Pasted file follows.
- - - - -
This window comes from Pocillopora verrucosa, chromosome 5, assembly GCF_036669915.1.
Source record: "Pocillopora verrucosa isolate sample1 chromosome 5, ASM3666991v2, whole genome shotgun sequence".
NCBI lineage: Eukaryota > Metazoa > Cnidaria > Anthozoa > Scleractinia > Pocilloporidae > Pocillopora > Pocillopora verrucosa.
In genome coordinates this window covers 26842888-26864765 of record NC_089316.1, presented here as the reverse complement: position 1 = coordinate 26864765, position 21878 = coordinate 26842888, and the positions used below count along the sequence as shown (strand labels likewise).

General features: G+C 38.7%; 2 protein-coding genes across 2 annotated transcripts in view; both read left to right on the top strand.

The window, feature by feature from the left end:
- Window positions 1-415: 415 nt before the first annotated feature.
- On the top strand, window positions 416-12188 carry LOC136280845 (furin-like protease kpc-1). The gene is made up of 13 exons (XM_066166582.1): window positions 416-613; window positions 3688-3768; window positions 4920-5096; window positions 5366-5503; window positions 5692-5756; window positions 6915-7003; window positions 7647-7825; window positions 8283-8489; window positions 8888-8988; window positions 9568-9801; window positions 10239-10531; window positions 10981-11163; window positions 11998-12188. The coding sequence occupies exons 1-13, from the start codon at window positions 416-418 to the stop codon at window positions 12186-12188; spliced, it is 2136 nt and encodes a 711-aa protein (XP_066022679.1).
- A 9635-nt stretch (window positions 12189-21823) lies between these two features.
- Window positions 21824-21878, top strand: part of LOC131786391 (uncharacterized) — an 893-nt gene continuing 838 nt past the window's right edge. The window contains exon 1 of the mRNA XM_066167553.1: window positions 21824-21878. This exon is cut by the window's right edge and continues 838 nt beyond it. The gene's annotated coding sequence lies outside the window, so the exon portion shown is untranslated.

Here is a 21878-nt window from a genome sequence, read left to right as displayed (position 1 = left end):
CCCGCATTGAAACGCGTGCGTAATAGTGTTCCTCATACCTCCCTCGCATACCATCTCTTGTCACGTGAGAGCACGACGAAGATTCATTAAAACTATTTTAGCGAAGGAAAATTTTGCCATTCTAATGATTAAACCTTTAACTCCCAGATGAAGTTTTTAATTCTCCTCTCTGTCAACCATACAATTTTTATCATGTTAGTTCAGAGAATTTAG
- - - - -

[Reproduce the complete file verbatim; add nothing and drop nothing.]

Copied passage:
This window comes from Pocillopora verrucosa, chromosome 5, assembly GCF_036669915.1.
Source record: "Pocillopora verrucosa isolate sample1 chromosome 5, ASM3666991v2, whole genome shotgun sequence".
NCBI lineage: Eukaryota > Metazoa > Cnidaria > Anthozoa > Scleractinia > Pocilloporidae > Pocillopora > Pocillopora verrucosa.
In genome coordinates this window covers 26842888-26864765 of record NC_089316.1, presented here as the reverse complement: position 1 = coordinate 26864765, position 21878 = coordinate 26842888, and the positions used below count along the sequence as shown (strand labels likewise).

General features: G+C 38.7%; 2 protein-coding genes across 2 annotated transcripts in view; both read left to right on the top strand.

The window, feature by feature from the left end:
- Window positions 1-415: 415 nt before the first annotated feature.
- On the top strand, window positions 416-12188 carry LOC136280845 (furin-like protease kpc-1). The gene is made up of 13 exons (XM_066166582.1): window positions 416-613; window positions 3688-3768; window positions 4920-5096; window positions 5366-5503; window positions 5692-5756; window positions 6915-7003; window positions 7647-7825; window positions 8283-8489; window positions 8888-8988; window positions 9568-9801; window positions 10239-10531; window positions 10981-11163; window positions 11998-12188. The coding sequence occupies exons 1-13, from the start codon at window positions 416-418 to the stop codon at window positions 12186-12188; spliced, it is 2136 nt and encodes a 711-aa protein (XP_066022679.1).
- A 9635-nt stretch (window positions 12189-21823) lies between these two features.
- Window positions 21824-21878, top strand: part of LOC131786391 (uncharacterized) — an 893-nt gene continuing 838 nt past the window's right edge. The window contains exon 1 of the mRNA XM_066167553.1: window positions 21824-21878. This exon is cut by the window's right edge and continues 838 nt beyond it. The gene's annotated coding sequence lies outside the window, so the exon portion shown is untranslated.

Here is a 21878-nt window from a genome sequence, read left to right as displayed (position 1 = left end):
CCCGCATTGAAACGCGTGCGTAATAGTGTTCCTCATACCTCCCTCGCATACCATCTCTTGTCACGTGAGAGCACGACGAAGATTCATTAAAACTATTTTAGCGAAGGAAAATTTTGCCATTCTAATGATTAAACCTTTAACTCCCAGATGAAGTTTTTAATTCTCCTCTCTGTCAACCATACAATTTTTATCATGTTAGTTCAGAGAATTTAG